In April we published a list of rendering priorities for Godot 4.1 and future 4.x releases. As expected, many of these tasks were not finished in time to be included in 4.1, but they will remain priorities for the 4.2 dev cycle and beyond if necessary. We spent more time than expected on bug fixing and investigating performance issues, but we are still quite happy with what we accomplished. One of the more notable improvements in this release is the newly implemented Vulkan pipeline cache (GH-76348) by Alexander Streng. While Godot already cached shaders to reduce shader compilation stutter, compiling pipelines still lead to some stuttering and slower load times. While the pipeline compilation stuttering issue is far from solved, this represents a step in the right direction and should also lead to a slight decrease in load times when using one of the RenderingDevice-based rendering backends.

Particles are another part of the visual tech behind the engine that has received a lot of attention in this release. The particle turbulence system originally introduced in 4.0 has been reworked to better empower technical artists to create impressive and beautiful dynamic effects (GH-64606, GH-77154). It took a bit of deliberation and time, but KdotJPG and Raffaele Picca were able to get everything just right and the team cannot wait to see your upcoming creations!

To help even more with setting up the atmosphere of your 3D scenes, contributors Clay John, Johan, and Patrick implemented new and fixed existing shader built-ins (GH-71364, GH-76109, GH-76290). Last but not least, Lasuch and Clay worked on the new 3D noise texture (GH-76486, GH-76557) which can be used to add more depth to your volumetric fog or to affect the behavior of 3D particles. Quite the first contribution to the engine for Lasuch!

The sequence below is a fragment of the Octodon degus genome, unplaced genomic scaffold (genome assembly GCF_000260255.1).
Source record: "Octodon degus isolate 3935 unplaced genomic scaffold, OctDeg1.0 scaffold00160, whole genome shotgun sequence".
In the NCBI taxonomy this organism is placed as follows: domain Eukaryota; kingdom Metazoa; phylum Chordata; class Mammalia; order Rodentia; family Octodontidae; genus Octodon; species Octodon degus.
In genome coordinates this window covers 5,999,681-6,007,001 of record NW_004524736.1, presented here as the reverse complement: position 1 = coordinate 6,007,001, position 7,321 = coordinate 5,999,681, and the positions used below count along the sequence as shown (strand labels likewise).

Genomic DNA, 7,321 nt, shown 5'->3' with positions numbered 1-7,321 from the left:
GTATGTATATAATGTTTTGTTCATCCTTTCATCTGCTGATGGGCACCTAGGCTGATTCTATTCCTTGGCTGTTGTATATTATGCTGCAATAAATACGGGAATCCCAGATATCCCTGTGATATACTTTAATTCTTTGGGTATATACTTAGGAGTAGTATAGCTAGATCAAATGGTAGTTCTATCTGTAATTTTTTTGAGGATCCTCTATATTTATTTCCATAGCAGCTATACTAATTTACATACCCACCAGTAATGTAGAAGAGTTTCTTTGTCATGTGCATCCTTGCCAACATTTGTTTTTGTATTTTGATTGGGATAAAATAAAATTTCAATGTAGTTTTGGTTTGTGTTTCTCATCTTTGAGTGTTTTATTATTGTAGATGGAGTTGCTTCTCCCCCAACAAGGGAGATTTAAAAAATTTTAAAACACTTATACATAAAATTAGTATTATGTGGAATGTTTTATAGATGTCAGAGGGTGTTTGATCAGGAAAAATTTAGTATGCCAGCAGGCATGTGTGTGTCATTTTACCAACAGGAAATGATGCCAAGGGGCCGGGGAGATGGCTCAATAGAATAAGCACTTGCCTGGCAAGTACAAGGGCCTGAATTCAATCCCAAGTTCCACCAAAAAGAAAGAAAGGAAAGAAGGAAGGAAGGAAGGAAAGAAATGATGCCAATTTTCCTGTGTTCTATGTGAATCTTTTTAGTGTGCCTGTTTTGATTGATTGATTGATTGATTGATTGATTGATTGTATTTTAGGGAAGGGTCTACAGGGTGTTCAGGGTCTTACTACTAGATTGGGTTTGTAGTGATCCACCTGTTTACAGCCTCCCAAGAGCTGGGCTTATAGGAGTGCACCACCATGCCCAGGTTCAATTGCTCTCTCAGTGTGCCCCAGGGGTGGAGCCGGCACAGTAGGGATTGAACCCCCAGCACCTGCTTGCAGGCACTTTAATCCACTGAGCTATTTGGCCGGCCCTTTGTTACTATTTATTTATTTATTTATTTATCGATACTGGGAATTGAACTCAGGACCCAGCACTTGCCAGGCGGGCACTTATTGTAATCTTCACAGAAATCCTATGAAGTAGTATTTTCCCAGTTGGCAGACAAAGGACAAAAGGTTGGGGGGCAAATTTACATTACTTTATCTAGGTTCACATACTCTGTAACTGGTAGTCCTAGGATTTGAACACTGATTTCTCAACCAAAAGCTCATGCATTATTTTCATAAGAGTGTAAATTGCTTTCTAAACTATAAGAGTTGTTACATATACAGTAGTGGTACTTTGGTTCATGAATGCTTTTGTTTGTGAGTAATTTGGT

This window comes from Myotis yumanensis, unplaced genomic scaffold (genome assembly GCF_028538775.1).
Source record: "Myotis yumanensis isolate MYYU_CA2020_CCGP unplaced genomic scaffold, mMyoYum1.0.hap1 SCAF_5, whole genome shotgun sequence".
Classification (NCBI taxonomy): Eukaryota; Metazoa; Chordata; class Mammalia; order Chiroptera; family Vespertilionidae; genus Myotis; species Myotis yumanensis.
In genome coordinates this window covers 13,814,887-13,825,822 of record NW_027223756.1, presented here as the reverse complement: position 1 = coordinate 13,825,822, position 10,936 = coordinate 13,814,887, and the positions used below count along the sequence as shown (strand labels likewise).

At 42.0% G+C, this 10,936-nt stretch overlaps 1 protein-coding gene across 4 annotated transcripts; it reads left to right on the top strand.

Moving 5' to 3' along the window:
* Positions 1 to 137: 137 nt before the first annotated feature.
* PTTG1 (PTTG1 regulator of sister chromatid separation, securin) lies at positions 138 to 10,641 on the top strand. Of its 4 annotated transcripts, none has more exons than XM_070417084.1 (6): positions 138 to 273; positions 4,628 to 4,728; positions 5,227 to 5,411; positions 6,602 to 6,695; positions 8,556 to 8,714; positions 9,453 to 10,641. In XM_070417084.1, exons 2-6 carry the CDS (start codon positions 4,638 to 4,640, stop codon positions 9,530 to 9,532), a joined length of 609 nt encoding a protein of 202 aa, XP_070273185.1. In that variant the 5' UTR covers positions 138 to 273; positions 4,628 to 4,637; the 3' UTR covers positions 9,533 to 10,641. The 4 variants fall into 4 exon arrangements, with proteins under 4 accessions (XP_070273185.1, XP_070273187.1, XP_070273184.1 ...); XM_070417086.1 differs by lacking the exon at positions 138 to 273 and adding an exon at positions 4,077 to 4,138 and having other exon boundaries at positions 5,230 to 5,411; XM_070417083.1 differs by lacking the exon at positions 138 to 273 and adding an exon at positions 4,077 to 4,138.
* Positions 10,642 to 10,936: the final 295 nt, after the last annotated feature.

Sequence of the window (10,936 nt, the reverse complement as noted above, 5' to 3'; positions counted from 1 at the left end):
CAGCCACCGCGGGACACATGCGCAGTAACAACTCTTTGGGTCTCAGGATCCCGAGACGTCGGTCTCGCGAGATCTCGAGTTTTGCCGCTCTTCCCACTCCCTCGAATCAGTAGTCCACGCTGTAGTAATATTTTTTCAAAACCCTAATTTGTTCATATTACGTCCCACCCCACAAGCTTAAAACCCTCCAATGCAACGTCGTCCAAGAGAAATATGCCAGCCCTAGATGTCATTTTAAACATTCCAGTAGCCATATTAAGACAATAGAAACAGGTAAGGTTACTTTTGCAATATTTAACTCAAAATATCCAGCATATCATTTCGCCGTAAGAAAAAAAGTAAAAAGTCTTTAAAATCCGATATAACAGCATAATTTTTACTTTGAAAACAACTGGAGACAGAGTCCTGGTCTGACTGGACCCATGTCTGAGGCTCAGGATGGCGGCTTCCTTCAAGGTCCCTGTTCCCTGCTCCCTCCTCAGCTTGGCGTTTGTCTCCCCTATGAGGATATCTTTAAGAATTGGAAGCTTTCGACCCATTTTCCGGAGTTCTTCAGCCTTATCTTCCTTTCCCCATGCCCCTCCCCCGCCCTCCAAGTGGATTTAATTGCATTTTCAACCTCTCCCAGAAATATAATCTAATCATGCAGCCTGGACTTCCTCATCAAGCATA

The downloads for this dev snapshot can be found directly on our repository:

Known issues

With every release we accept that there are going to be various issues, which have already been reported but haven’t been fixed yet. See the GitHub issue tracker for a list of known bugs in the 4.1 milestone.

  • Windows users with an AMD GPU might find the OpenGL renderer crashing, notably affecting the project manager which defaults to OpenGL (GH-77760). The regression was introduced in 4.1 dev 4 and was fixed shortly after the beta 1 release, so it will be solved in the upcoming beta 2 build. As a workaround, you can force opening the project manager with Vulkan using Godot_v4.1-beta1_win64.exe --rendering-driver vulkan on the command line.

Bug reports

As a tester, we encourage you to open bug reports if you experience issues with this release. Please check the existing issues on GitHub first, using the search function with relevant keywords, to ensure that the bug you experience is not already known.

In particular, any change that would cause a regression in your projects is very important to report (e.g. if something that worked fine in 4.0.x, but no longer works in 4.1 beta 1).


Godot is a non-profit, open source game engine developed by hundreds of contributors on their free time, and a handful of part or full-time developers hired thanks to donations from the Godot community. A big thank you to everyone who has contributed their time or financial support to the project!

If you’d like to support the project financially and help us secure our future hires, you can do so on Patreon or PayPal.